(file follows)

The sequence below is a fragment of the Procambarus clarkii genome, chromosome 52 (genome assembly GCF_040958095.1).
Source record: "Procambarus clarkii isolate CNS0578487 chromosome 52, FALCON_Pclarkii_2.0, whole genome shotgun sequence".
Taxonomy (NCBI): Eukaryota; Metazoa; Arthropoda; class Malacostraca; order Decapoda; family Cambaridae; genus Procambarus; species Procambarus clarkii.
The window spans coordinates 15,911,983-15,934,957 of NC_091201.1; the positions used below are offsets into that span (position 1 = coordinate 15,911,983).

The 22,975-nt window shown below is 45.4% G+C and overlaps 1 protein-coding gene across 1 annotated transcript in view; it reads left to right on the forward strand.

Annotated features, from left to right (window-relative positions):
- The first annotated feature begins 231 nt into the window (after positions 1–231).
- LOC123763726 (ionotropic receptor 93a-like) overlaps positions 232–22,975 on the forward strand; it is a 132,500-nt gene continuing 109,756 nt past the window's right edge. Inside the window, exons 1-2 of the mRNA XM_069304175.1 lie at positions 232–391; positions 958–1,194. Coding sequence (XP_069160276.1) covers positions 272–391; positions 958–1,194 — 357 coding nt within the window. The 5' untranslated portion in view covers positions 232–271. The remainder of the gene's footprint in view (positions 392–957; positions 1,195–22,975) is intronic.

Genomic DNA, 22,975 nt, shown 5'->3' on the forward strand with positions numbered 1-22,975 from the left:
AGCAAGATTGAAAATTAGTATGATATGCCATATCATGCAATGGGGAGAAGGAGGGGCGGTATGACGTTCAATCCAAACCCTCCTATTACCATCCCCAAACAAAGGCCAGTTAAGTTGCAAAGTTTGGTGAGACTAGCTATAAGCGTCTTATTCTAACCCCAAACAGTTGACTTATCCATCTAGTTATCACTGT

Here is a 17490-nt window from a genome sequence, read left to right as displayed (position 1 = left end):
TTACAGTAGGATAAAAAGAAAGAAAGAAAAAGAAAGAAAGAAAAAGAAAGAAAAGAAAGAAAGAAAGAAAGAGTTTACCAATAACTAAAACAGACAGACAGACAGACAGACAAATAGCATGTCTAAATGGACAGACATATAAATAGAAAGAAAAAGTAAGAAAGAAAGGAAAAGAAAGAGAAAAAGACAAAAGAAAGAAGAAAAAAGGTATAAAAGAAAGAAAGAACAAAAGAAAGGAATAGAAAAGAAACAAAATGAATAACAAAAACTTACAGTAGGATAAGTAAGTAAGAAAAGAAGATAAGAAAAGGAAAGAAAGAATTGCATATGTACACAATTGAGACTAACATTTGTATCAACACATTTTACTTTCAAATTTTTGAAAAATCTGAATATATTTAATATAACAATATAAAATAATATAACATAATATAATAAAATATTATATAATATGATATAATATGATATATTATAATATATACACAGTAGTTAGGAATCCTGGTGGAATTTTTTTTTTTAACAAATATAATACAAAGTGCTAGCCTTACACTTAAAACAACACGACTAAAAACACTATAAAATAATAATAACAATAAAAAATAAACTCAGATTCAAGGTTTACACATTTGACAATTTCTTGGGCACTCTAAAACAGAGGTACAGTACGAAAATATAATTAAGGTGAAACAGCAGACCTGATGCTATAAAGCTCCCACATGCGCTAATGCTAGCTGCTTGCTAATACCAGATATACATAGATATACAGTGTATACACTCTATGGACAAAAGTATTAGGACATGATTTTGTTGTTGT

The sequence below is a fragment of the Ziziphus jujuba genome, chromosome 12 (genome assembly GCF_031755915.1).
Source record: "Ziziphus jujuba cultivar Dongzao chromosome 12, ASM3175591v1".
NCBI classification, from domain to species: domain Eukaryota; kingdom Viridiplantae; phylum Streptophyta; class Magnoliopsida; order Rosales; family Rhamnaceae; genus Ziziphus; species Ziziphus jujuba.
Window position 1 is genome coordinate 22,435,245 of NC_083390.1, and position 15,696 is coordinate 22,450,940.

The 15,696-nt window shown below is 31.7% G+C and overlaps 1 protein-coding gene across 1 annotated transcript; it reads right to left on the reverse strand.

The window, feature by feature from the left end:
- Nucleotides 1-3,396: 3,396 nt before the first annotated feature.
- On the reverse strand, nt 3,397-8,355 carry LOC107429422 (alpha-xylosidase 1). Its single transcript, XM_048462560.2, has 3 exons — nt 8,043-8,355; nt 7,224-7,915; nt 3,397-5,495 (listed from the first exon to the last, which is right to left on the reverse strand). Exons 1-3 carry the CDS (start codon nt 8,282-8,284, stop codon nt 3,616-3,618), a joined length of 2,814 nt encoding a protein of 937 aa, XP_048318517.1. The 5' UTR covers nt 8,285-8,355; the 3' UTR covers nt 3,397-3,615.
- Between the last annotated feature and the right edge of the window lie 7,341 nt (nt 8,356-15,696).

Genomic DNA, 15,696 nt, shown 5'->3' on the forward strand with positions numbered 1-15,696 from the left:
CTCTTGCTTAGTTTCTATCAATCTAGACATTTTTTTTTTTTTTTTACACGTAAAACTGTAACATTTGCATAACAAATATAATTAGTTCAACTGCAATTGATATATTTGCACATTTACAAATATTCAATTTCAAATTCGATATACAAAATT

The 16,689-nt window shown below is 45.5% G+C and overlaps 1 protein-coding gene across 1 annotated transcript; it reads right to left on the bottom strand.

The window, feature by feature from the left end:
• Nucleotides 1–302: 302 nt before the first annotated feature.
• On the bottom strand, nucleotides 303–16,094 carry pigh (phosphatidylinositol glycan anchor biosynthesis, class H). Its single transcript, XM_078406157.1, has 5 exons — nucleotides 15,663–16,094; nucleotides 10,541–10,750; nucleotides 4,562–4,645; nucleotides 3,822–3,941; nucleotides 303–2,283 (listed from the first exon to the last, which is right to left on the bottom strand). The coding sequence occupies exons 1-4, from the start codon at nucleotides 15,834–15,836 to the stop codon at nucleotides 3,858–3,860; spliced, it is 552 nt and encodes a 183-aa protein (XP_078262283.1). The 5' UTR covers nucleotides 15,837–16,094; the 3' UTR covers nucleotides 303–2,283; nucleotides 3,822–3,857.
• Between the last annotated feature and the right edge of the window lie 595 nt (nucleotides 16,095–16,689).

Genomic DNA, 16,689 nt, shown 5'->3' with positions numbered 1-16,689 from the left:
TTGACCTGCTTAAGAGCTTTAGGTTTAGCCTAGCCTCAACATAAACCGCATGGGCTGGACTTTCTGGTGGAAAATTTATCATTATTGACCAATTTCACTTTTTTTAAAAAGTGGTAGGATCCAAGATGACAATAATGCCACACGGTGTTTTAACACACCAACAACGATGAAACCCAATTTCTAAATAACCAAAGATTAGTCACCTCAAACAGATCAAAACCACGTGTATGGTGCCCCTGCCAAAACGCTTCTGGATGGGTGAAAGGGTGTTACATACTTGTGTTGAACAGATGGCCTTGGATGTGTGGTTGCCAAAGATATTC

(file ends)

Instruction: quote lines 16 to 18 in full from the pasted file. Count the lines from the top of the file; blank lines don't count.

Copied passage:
Window position 1 is genome coordinate 22,435,245 of NC_083390.1, and position 15,696 is coordinate 22,450,940.

The 15,696-nt window shown below is 31.7% G+C and overlaps 1 protein-coding gene across 1 annotated transcript; it reads right to left on the reverse strand.

The window, feature by feature from the left end: